Mr. Timothy by Louis Bayard

Mr Timothy

Mr. Timothy

Louis Bayard (Adult Fiction)

Tiny Tim is tiny no longer.  The iron brace and crutch have long been replaced by an achy knee and slight limp…a mere lilt, really.  It is December 1860 and although Mr. Timothy Cratchit, now a man of twenty-three, lives off the monetary magnanimity of his “Uncle” Ebenezer Scrooge, he dredges the River Thames for treasure-yielding corpses and lives in a brothel where he tutors the Madam in reading.  It’s a satisfactory life, one in which Tim has grown used to until he comes upon one and then two dead girls, each with the letter “G” branded on her upper arm.  When Tim meets Philomela, a ten-year-old street orphan, he realizes that he must do everything he can in order to protect her for she, like the other two girls, bears the same “G” on her arm.

I must admit that it took me a while to connect with (and eventually enjoy) this book.  Charles Dickens’s classic A Christmas Carol is one of my favorite stories and so it was distressing to see the iconic and beloved character of Tiny Tim reduced to desecrating corpses and spending his days living off charity.  I don’t fault Louis Bayard for building a story off an already-established fictional character.  Many authors have done the same in the past and will continue to do so in the future as long as there is a willing and interested audience; however, Bayard’s choice of using a character as cherished, wholesome, and pure as Tiny Tim and then casting him into London’s dark and dreary underbelly seems almost sacrosanct and readers of this story, who adore Tim, may feel a little duped in the process.  Luckily, patience proves to be a virtue and readers can rest assured that Bayard eventually gives us the loyal, spirited, and resilient lad that we’ve come to know and love.

Billed as a “literary thriller”, Mr. Timothy does not disappoint in delivering danger, intrigue, and fast-paced drama.  The story is a bit slow out of the starting gate and seems to drift as multiple characters are introduced and a number of storylines play out.  At about the midway point, things seem to get their bearing and the action moves at a steady and satisfying pace until the end.  Although Dickens wouldn’t have imagined his young hero delving into police corruption, child trafficking, and prostitution, he would be gratified to know that his Tim is armed with a strong moral center, a kindly heart, and nerves of steel…not to mention a leg that makes for a quite dependable barometer.

In A Christmas Carol, Tiny Tim was known for saying, “God bless us, every one!”  This phrase was repeated at the end of the book to signify Scrooge’s change of heart.  Like Scrooge, I experienced my own change of heart and am grateful I decided to give this book a second chance.  At times, this wasn’t an easy thing to do for Bayard really puts poor Tim through the wringer, but I’m glad I stayed with Mr. Timothy and accompanied him to the very end of his adventure.  So in honor of second chances—which are indeed a rare and precious thing—I’ll end by simply saying, “God bless us, everyone one!”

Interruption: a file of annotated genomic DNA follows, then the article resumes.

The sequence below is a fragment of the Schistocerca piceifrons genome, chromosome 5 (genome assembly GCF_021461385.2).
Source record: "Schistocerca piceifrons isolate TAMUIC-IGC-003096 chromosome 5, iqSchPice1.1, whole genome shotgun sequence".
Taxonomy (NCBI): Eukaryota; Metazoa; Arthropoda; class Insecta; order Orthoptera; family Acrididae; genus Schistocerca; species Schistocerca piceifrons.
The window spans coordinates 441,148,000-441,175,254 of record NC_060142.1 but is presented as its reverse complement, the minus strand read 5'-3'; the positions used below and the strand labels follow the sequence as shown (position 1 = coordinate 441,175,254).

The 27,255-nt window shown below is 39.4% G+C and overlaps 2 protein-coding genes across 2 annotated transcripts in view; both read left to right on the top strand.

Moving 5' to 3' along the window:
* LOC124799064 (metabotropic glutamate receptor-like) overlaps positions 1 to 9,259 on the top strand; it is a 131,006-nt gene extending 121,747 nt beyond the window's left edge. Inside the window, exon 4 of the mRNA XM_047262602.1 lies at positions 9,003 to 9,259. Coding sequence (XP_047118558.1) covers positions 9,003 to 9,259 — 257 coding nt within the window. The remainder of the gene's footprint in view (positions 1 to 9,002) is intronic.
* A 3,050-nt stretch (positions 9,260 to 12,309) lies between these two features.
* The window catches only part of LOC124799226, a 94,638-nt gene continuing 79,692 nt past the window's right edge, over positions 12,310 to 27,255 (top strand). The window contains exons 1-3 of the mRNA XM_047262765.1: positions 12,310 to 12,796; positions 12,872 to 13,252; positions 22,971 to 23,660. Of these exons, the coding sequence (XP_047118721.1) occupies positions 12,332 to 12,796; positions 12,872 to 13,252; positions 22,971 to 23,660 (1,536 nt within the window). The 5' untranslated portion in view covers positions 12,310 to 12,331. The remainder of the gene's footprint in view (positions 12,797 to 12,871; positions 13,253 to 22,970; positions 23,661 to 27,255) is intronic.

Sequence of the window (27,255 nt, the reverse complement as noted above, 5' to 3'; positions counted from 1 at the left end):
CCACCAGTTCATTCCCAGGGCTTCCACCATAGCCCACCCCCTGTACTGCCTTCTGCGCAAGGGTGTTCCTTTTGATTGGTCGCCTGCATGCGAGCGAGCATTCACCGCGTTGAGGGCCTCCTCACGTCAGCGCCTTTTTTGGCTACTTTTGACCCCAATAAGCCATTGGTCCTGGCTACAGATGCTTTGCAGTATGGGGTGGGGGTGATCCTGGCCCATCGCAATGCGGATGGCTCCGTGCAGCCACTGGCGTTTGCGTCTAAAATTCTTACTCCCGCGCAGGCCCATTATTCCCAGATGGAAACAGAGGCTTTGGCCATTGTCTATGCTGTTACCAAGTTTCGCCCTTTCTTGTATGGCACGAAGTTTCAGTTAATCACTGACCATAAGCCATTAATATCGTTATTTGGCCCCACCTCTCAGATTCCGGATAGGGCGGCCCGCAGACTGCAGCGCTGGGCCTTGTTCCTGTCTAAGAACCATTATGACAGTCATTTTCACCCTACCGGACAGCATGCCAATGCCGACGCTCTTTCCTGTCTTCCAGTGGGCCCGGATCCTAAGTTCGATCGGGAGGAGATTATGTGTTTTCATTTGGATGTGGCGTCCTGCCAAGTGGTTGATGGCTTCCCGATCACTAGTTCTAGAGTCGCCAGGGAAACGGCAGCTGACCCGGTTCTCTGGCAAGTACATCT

Rating: 4/5

*Book cover image attributed to www.amazon.com

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The Big Sleep by Raymond Chandler (Mystery)

The Big Sleep

The Big Sleep

Raymond Chandler (Adult Fiction Mystery)

“It was about eleven o’clock in the morning, mid October, with the sun not shining and a look of hard wet rain in the clearness of the foothills. I was wearing my powder-blue suit, with dark blue shirt, tie and display handkerchief, black brogues, black wool socks with dark blue clocks on them. I was neat, clean, shaved and sober, and I didn’t care who knew it. I was everything the well-dressed private detective ought to be. I was calling on four million dollars.”

Philip Marlowe is thirty-eight, single, and makes a living as a private detective charging clients $25 per day plus expenses.  It pays the rent.  Then a case arrives involving a very wealthy General Guy Sternwood.  The general is being blackmailed (again) and he wants Marlowe to handle the matter “personally”.  Over the next five days, Marlowe becomes embroiled in pornography, gambling, missing persons, and murder.  It’s just an average week in the life of Philip Marlowe.

The Big Sleep is a gritty, edgy crime novel where the skirts are tight, the brandy is served cold, and cigarette smoke permeates every square inch of a room.  Chandler’s writing is sharp and crisp and the similes and metaphors fly around faster than bullets: “He sounded like a man who had slept well and didn’t owe too much money.” or “Her whole body shivered and her face fell apart like a bride’s pie crust.”  Chandler wrote this book about fifty years before the introduction of “girl power” so readers shouldn’t be surprised at seeing women being objectified, marginalized, abused (they tend to get slapped around a LOT), and vilified.  But it really wouldn’t be the same book if some blonde-haired Trixie kept pulling Marlowe out of tight fixes.  Would it?

Chandler entertains us with a book that’s as humorous as it is dark.  The only downside is his penchant for overly describing everything.  True, we know exactly what a character looks like (down to his sock pattern) or how a room is laid out (as well as the color of the wallpaper), but the momentum of the story is dragged down by the weight of these excessive details.  Still, this is a small price to pay considering Chandler gives us such gems as, “Neither of the two people in the room paid any attention to the way I came in, although only one of them was dead.”  It’s good to be Philip Marlowe.

Reviewer’s Note: The version read was published in 2011 by Thinking Ink Media and should be avoided due to numerous editing errors found throughout the book.

Rating: 4/5

*Book cover image attributed to www.amazon.com